Today, after weeks of speculation, perhaps the inevitable occurred – Eurovision 2020 in Rotterdam has been cancelled.
In a statement by the European Broadcasting Union, it was announced that the worldwide Coronavirus pandemic and the resulting restrictions across Europe and in The Netherlands itself have made it impossible to organise the contest.
Whilst many fans had hoped the contest would merely be postponed, according to the organisers:
“The current situation across Europe is likely to remain uncertain for the coming months and at this stage we cannot guarantee we would be able to stage an event of this size with this many stakeholders later this year. A Contest later in the year would also reduce the amount of time the winning broadcaster would have to prepare for the following year’s competition.”
The Dutch producers and the EBU are now in talks to discuss the 2021 contest being held in Rotterdam, with more information to be announced in the coming days and weeks.
The United Kingdom was to be represented by singer-songwriter James Newman. The BBC said earlier today:
“We, like the EBU, are incredibly sad that the Eurovision Song Contest 2020 has been cancelled, but completely support the EBU’s decision with the uncertainty around COVID-19 throughout Europe and beyond.
“BBC and BBC Studios would like to thank James Newman for all his hard work preparing for Eurovision 2020.”
Aside from the thousands of fans who had intended to travel to Rotterdam and the millions of viewers around the world, the 41 artists will be devastated after putting in the time, effort and expense of preparing for the contest. Some may have cause to be particularly disappointed – here are just a few of them:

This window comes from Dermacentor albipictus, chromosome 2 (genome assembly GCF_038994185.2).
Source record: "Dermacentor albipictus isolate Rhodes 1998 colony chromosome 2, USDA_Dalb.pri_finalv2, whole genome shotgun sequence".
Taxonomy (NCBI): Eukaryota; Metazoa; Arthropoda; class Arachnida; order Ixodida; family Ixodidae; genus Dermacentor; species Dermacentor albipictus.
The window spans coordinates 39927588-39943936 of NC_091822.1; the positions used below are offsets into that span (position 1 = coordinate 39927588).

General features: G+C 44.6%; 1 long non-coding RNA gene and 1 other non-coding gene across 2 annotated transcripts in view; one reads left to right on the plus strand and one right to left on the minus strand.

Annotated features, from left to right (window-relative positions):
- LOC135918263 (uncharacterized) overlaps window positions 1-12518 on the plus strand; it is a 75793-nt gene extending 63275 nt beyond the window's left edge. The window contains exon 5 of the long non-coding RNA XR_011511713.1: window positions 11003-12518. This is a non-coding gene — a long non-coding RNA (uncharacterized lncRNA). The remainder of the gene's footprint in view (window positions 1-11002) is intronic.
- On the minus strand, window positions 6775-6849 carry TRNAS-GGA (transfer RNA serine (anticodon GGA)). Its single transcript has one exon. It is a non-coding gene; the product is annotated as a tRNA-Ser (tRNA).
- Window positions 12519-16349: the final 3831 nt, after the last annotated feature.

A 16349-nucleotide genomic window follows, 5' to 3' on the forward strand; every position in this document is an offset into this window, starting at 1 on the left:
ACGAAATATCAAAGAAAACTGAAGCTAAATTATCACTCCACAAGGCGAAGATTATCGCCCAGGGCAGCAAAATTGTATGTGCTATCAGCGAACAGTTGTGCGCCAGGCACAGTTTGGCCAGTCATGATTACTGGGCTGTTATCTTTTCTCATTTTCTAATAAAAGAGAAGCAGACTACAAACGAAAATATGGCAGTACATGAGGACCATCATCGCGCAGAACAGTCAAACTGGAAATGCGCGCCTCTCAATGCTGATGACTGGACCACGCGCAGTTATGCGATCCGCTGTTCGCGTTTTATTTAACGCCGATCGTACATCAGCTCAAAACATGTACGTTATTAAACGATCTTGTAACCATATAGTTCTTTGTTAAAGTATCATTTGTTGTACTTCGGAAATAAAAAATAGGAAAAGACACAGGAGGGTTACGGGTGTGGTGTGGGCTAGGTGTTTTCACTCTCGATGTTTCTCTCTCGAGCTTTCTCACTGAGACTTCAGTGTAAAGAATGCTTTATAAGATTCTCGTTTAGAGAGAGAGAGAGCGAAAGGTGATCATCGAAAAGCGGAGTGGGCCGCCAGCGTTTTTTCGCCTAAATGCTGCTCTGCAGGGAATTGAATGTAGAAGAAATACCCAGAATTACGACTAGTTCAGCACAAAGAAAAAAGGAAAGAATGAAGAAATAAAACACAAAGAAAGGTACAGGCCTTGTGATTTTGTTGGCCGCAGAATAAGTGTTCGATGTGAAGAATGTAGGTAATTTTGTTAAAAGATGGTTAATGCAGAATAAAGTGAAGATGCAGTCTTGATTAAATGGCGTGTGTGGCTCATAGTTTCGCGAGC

Iceland’s Daði Freyr was heavily fancied to win the whole thing with his backing band Gagnamagnið and their song, ‘Think About Things’. The video had already started to go viral, being shared by numerous celebrities, and the song could have brought Iceland its first ever win in its 34 years of competing.
Meanwhile, some artists have been attempting to represent their country for a very long time, with Uku Suviste from Estonia winning his national selection on his 4th attempt and Samanta Tina finally getting to represent Latvia after trying 6 times.
Destiny is already a winner, having triumphed in the Junior Eurovision Song Contest in 2015 for Malta. After coming of age, many wondered whether she could be the first artist ever to do the double and win Eurovision itself with All of My Love. Sadly, we won’t know, at least this year.
Many countries have already extended invitations to the artists who were set to represent them this year to return in 2021, either to Eurovision or to their own national selections. There is even talk that singers may be able to return with the same song, but it’s early days, and these are details still to be ironed out by the organisers.
One thing we do know is that May will be a slightly less exciting month for Eurovision fans across the world, as everyone battles to overcome the COVID-19 outbreak.